Either they successfully insulated themselves from this pressure through tariffs that hurt Third-World producers willing to work for much less; or they ignored outside competition and insisted on high wages without sufficient tariffs, bankrupting the steel mills that used to dot the Northeast Corridor. In short, even as Melman is blaming some Cold War conspiracy for having demolished the old industrial order in the United States, it appears that what may actually have happened is that the steelworkers and other old-industry unions ratcheted their wage scales too high to be payable in competition with “foreign” workers.

The second explanation of Melman’s larger, illogical de-industrialization tale cuts deeper and ultimately implicates both his and Polanyi’s vision of democratic politics as superior to free markets: It’s simply that both authors assume, without any warrant, that people always know the best way to achieve their ends. Even if Melman is right in assuming the relative productivity of worker management, capitalists may simply have not read or understood the studies that have persuaded Melman about that.

But better-informed managers, or those who happened to like the empowerment of the workers, would make much more money for their firms if, as Melman is convinced, worker management is inherently more profitable. What comparable selection mechanism would induce democratic politics to produce wise policies — whether at the society-wide or the company-wide level?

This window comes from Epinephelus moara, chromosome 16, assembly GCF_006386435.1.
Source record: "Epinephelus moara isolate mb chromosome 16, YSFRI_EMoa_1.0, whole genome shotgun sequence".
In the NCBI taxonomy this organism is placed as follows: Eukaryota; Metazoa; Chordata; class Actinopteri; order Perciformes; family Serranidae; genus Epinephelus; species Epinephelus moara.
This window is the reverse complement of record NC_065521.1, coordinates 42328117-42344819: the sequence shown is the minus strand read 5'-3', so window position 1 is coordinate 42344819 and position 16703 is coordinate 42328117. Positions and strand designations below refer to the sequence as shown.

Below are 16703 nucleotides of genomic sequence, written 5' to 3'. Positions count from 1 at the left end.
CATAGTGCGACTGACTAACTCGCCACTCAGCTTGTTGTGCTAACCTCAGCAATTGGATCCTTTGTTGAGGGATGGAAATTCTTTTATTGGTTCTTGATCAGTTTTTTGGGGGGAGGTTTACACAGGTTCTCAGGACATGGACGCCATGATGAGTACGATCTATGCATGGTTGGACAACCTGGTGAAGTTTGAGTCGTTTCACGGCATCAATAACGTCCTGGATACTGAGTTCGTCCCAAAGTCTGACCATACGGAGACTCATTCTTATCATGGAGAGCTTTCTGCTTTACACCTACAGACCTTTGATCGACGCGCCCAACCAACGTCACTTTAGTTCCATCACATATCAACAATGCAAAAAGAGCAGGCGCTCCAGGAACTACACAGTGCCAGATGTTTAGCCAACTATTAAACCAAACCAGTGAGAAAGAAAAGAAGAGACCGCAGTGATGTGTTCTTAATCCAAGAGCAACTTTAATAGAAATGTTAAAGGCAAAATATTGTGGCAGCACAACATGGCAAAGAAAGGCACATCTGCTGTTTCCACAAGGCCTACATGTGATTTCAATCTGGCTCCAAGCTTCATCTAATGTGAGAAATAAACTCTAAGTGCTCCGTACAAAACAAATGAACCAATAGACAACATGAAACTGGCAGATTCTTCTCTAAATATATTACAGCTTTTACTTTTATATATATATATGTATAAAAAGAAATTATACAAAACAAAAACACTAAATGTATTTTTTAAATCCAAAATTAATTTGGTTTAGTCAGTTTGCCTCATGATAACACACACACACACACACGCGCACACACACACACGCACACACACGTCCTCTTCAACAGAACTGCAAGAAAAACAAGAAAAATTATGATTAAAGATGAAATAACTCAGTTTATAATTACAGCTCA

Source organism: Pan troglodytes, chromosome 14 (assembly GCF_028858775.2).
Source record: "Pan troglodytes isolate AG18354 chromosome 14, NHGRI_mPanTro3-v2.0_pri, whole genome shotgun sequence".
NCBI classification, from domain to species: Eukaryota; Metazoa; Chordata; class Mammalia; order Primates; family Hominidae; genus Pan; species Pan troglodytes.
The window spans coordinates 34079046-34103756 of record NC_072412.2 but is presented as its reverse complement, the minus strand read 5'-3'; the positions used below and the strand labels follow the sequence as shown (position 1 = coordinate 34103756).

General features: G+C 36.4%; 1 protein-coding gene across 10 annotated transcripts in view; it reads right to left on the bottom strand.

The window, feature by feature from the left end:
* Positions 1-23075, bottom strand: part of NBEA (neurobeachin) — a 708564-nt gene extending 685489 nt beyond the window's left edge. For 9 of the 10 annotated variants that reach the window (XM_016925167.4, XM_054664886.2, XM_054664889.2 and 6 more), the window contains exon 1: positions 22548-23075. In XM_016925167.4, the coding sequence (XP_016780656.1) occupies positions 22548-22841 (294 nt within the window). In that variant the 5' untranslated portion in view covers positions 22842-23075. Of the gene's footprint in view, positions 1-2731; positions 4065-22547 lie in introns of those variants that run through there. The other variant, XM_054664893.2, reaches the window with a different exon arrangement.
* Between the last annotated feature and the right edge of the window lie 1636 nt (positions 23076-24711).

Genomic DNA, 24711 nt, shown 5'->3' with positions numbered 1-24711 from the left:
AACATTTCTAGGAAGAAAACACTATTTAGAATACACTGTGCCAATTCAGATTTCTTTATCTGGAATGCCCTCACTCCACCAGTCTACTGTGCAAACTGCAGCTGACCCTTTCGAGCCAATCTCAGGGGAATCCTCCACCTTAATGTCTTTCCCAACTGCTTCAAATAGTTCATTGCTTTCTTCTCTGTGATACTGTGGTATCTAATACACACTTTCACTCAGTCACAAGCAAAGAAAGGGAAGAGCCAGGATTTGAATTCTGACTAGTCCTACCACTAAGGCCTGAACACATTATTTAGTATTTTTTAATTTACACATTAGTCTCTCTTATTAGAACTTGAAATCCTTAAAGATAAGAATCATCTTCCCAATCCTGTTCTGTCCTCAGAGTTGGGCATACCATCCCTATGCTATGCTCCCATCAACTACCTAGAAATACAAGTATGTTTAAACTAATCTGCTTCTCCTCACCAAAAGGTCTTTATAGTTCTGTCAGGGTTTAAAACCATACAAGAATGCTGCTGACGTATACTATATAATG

Democratic politics can also impose significant costs on those who are not represented in the majority; in Melman’s case it is the poorly educated service worker who, while identified as the child of deindustrialization, oddly has little or no role in his vision of workplace democracy. Unions and other government-sanctioned attempts to hasten the increase in wage rates often come at the expense of workers whom the coercive devices of unions — the closed shop, violence directed against strike breakers — can intimidate from offering their wages at levels that are lower than those demanded by the unions.

There is no free lunch here; a union job won at the expense of a job that pays less well insulates an already highly paid worker from possible competition from workers who might otherwise have gained the experience necessary one day to compete with the labor aristocracy.

Since the only way a union can raise its members’ wages is by forbidding (by force of law or threat of violence) competing workers from bidding wages down towards their market level, Melman’s union-as-workersavior model necessarily overlooks the victims of unions: those whose lack of education or skills — or in the American case their race — excluded them from a union. In the United States the descendants of slaves, whose inner-city public schooling, not to mention Jim Crow laws and other barriers to acquiring job skills (such as occupational licensing and minimum-wage laws) disadvantaged them compared to union members, were deliberately excluded from union membership, as David Bernstein recently showed in Only One Place of Redress: African Americans, Labor Regulations, and the Courts from Reconstruction to the New Deal. The same logic applies to the Third World worker — American workers are just as prone to seek to benefit themselves at the expense of their less fortunate brethren around the world. One need not look any further than labor unions’ ardent opposition to NAFTA to identify such a possibility.